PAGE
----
I was reading in the living room and became aware of odd noises coming from Tom's (Scharbach, that is) office. I went to check and Sundance had cornered a tiny mouse behind a painting Tom has leaning up against the wall near his easel. I moved the painting so she could get at the mouse, but the mouse scampered right by her and went behind some other stuff. I left them to it. A few minutes later, she came into the living room with the mouselet in her mouth, but instead of dispatching it, she put it down to play with. Cats are clearly not bound by any international laws against torture. Knowing where this was going, the mouselet ran away again.

Eventually both Sundance and Cassidy were involved with the chase and I just went back to my book. After a while it got quiet, but I never saw any evidence then or this morning that they had won the contest. Perhaps more will be revealed as the day goes along.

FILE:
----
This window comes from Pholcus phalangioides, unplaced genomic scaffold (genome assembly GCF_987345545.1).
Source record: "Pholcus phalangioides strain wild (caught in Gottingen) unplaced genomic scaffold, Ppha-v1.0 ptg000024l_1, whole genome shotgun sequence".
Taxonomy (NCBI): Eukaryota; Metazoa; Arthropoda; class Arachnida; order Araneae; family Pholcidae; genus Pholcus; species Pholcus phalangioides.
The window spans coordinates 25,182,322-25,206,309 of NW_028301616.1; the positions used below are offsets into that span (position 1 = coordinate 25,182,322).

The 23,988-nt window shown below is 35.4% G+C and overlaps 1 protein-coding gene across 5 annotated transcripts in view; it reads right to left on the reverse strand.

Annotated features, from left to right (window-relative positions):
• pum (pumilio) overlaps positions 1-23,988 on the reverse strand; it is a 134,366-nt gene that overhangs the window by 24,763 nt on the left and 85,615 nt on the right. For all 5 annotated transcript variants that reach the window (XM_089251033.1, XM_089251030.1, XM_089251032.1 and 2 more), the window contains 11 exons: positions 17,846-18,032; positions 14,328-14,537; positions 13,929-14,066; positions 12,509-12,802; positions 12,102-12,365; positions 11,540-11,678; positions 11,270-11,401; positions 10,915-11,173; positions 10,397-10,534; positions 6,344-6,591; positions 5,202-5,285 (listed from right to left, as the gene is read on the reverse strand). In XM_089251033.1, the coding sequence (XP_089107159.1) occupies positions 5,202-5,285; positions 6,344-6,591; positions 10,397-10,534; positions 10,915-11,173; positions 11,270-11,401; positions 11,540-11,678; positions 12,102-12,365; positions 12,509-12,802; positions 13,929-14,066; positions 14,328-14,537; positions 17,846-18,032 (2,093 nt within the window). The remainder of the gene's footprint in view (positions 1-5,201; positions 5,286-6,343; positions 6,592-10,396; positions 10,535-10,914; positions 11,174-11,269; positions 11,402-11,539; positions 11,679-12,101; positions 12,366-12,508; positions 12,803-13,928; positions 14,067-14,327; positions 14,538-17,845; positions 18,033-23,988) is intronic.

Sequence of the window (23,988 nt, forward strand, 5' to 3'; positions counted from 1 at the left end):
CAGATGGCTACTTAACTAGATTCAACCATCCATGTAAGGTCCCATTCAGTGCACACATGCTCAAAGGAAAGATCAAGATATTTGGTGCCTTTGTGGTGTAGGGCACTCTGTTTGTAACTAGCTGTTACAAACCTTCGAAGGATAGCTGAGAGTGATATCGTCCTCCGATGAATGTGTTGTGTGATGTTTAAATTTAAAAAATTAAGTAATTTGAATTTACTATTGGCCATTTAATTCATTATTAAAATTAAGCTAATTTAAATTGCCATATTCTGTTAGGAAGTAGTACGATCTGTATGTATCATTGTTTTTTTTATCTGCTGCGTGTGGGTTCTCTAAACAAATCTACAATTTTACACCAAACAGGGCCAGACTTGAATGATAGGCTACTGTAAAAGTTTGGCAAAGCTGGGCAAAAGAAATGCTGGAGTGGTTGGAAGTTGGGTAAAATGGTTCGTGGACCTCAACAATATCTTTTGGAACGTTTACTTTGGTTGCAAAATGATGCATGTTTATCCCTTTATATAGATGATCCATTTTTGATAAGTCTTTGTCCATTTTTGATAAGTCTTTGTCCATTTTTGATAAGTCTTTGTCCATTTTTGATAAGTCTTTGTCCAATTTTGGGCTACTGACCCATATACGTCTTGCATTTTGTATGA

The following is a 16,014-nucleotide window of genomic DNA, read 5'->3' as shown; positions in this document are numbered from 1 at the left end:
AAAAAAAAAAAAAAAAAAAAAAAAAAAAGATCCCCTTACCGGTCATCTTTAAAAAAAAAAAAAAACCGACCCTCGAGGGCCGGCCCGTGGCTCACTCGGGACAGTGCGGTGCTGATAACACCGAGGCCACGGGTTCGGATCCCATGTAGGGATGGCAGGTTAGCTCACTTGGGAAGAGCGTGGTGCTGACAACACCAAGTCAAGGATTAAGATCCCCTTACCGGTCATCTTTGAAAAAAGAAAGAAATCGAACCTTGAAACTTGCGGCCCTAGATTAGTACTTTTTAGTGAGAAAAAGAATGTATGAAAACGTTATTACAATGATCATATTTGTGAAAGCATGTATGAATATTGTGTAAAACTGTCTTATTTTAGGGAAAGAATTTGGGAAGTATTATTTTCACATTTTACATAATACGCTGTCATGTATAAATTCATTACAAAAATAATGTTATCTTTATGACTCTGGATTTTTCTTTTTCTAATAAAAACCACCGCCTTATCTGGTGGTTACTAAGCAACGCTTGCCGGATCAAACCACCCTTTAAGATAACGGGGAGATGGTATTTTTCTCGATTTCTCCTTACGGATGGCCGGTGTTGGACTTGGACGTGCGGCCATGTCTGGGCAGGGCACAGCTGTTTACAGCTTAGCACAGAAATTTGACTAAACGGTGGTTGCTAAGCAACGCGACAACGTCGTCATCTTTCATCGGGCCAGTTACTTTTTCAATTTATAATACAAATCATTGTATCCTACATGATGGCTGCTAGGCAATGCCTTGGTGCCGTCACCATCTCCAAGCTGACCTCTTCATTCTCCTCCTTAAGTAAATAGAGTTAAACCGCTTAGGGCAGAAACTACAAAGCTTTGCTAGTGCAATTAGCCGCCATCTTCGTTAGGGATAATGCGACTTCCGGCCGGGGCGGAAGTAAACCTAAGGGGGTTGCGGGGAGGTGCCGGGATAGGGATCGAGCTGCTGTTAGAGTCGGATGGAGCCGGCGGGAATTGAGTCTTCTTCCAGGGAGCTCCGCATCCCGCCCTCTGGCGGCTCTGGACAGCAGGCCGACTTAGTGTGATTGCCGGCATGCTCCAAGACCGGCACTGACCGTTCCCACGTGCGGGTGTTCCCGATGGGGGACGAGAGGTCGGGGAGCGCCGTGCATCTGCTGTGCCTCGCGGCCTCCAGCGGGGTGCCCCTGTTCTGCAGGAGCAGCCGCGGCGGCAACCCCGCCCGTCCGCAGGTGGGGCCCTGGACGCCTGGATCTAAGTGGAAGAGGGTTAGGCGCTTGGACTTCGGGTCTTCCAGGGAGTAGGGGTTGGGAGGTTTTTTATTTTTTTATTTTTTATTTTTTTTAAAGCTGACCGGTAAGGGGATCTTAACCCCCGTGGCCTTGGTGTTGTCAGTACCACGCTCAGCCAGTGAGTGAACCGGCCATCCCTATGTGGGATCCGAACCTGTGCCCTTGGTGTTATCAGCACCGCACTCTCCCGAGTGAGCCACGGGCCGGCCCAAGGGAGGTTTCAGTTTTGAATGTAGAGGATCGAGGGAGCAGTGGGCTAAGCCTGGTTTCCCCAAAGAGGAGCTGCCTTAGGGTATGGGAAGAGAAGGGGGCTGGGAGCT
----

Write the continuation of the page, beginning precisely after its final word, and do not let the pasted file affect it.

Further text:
Wednesday, May 21, 2008


Kristin called a few weeks ago to ask if I had been a bishop. I explained that I had not, but here is a picture of Bishop Michael Duca, who just became the second bishop of Shreveport, Louisiana. Michael and I went to seminary together in Dallas, and he always struck me as one of the nicest and most balanced men around. In recent years he was rector of that seminary. I think the people of Shreveport will be blessed to have him as their bishop.

The man who was rector at Holy Trinity Seminary when Michael and I studied there was Michael Sheehan, now Archbishop of Santa Fe.

Fr. James Orozco, who was a Carmelite student with me in Dallas, left the Carmelites to become a priest for the Archdiocese of San Antonio. It was my privilege to preach at his first Mass. He is now the Spiritual Director at Holy Trinity Seminary, where I was once among the spiritual directors.